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Joker Phillips will feel the pressure after the Kentucky Wildcat's 24-17 loss to the Louisville Cardinals


In rivalry games, you throw the records out the window.  In Kentucky’s case, they threw their game plan out the window as well, coming out ill prepared and confused for the third straight game this year.You have to give the Louisville Cardinals credit as they seized the opportunity and upset Kentucky 24-17 to drop the Wildcats to 2-1.  Perhaps the biggest win was for Charlie Strong, who out coached Joker Phillips   And that coaching game was not as close as the score may indicate.

Kentucky’s first drive seemed like more of the same with a dropped pass by Gene McCaskill.  A Cardinal penalty gave UK a break and then the explosiveness that is Josh Clemons happened.  Clemons caught a short pass from Morgan Newton and turned it into a 38 yard gain to the Louisville 5.  The drive stalled from there but Craig McIntosh booted a FG to give UK their first points on the opening drive of a game this season.  Kentucky’s defense came out impressive, forcing a three and out.

Kentucky’s receivers continued their struggle with holding onto the ball.  UK was working on a nice drive when Morgan Newton hit LaRod King on a third down play.  King had a nice gain but lost the ball and the Cards recovered on their own 33.   Kentucky’s defense was up to the task again, but the Wildcat’s next possession was doomed to a three and out courtesy of incredibly unimaginative playcalling by the Kentucky brass.

All week long, we have been told to feat the big play potential of the Cardinals.  That became a self fulfilling prophecy as Daniel Brown ripped off a 23 yard run and Will Stein hit Andrell Smith for a 38 yard TD.  Like that, the Cards had a 4 play, 72 yard drive and a 7-3 lead over Kentucky.

Morgan Newton found a new target on the next drive in the form of EJ Fields with a couple of receptions.  Kentucky’s stall died when a 1st and 5 near midfield quickly turned into a 4th and 17.  Ryan Tydlacka had a punt blocked and it seemed as if Louisville could make an early statement.  Mister Cobble squashed Louisville QB Will Stein and knocked him out of the game and Teddy Bridgewater could not rally the Cards offense.

While Louisville’s offense stalled due to inexperience, Kentucky’s stalled due to incredibly unoriginal playcalling.  Despite Morgan Newton having one of the prettiest deep passes in the SEC, Kentucky stayed on the ground behind a struggling offensive line.  And what about creative play calling on third down?  Forget about it.  Joker Phillips seemed to think that the draw play on third and long was the greatest thing to happen to football since evolving from the leather helmet.    Louisville’s defense figured out Kentucky’s offense and shut them down.  With the field position battle won, Louisville took advantage of a short field and Bridgewater’s confidence grew with a couple of short passes.  Then Bridgewater hit DeVonte Parker with a 25 yard pass that put Louisville up 14-3 with just 1:12 left in the half.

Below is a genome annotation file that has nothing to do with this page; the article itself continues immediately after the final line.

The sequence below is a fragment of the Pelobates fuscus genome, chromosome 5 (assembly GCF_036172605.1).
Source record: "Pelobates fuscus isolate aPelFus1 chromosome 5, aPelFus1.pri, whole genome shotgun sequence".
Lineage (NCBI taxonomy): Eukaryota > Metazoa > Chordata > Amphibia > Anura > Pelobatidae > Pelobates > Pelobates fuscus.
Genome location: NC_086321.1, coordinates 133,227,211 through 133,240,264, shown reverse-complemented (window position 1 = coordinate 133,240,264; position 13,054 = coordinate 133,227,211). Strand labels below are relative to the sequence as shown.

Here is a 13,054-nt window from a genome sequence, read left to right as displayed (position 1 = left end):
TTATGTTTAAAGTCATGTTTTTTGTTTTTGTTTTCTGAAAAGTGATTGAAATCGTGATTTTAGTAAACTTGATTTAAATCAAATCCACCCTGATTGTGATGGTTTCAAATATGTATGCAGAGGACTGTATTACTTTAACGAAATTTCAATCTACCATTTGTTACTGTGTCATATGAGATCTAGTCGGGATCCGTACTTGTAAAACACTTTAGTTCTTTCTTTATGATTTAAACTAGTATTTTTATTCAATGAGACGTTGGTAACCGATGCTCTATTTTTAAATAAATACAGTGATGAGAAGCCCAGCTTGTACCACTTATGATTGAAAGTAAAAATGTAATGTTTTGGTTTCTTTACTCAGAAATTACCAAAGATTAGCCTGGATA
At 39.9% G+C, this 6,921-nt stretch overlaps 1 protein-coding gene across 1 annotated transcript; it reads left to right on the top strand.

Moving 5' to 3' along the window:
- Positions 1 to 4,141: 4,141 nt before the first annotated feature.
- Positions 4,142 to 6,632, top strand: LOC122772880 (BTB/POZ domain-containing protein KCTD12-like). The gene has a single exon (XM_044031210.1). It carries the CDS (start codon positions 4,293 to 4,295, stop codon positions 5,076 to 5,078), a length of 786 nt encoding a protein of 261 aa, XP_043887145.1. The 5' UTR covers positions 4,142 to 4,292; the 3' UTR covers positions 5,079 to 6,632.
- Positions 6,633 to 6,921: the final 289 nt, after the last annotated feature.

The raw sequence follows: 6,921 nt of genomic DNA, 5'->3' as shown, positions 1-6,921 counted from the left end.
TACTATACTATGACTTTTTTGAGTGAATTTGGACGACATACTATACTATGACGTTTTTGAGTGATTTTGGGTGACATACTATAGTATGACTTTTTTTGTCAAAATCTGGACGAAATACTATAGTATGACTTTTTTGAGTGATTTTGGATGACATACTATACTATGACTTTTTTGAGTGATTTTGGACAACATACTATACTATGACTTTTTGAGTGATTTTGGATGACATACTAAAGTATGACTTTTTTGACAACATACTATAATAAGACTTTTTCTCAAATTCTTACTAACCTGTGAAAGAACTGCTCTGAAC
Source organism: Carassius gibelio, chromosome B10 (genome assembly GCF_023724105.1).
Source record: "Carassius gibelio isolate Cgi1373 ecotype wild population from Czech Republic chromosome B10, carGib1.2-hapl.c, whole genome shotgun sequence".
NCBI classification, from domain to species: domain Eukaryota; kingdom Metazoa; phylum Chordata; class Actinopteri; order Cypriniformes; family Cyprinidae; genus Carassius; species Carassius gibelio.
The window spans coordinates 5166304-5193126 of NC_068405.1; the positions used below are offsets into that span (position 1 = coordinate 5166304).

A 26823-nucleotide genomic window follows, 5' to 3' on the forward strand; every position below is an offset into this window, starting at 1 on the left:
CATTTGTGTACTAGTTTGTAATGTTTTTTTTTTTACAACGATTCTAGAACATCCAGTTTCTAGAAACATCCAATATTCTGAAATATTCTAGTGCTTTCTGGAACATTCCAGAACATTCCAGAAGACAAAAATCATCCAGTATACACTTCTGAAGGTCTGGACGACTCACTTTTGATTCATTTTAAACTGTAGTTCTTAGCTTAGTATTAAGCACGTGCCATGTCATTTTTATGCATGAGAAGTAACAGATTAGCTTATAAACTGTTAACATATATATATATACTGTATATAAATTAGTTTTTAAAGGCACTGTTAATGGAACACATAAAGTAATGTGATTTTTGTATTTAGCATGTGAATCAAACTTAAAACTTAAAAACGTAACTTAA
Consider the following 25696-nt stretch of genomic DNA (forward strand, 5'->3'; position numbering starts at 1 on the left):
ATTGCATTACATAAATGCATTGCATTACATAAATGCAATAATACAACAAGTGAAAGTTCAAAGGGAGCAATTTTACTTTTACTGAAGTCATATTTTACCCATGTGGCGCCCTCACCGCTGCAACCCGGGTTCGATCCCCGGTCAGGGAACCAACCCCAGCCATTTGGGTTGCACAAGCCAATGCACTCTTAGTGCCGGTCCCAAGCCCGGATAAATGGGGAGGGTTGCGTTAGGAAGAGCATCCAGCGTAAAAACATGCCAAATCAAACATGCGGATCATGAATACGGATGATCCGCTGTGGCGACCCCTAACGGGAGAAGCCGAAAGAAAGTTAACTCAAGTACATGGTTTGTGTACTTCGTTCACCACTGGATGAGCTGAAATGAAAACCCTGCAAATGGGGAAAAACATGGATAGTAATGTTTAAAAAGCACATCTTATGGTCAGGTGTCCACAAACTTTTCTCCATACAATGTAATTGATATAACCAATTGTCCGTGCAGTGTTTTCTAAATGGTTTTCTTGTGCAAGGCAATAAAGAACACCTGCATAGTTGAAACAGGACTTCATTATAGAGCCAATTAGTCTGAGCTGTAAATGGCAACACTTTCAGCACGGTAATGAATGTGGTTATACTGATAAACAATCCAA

Down and facing the reality that Louisville was going to get the second half kickoff, Kentucky finally opened up the playbook.  And Morgan Newton was up to the challenge.  Under pressure, Newton hit Nick Melillo for a 12 yard gain.  Newton then hit his new favorite target EJ Fields for a couple of passes and then looked back at his original love, LaRod King to finish off the half.  Newton hit King for a 17 yard reception and then a play later, a 15 yard scoring drive.   Kentucky went in at halftime trailing 14-10, but that last drive definitely put the momentum back in Kentucky’s corner.

Whatever momentum Kentucky gained was lost in the third quarter.  Kentucky allowed Louisville’s offensive line, which has been horrid all season to push them around all night long.  The Wildcat defense seemed equally confused by the fact that third string QB Daniel Brown was going to run the ball whenever he lined up at center.  The Cards drove the ball down the field virtually unmolested until they got into the red zone.  Kentucky managed a stand but Louisville came away with points on a FG and took a 17-10 lead.

Kentucky responded with a Morgan Newton rush for no gain, a Clemons run for four yards and a sack of Newton.  Three and out was not what Kentucky needed.  Fortunately, Teddy Bridgewater was having as much trouble moving Louisville, but the Cards were winning the field position game and pinning Kentucky within the their own twenty on two straight possessions.  UK’s offensive line allowed the Cardinals to penetrate as well and Kentucky looked as hapless on offense as they had all season.  Kentucky ran 11 plays in the third quarter and just four were for positive yardage.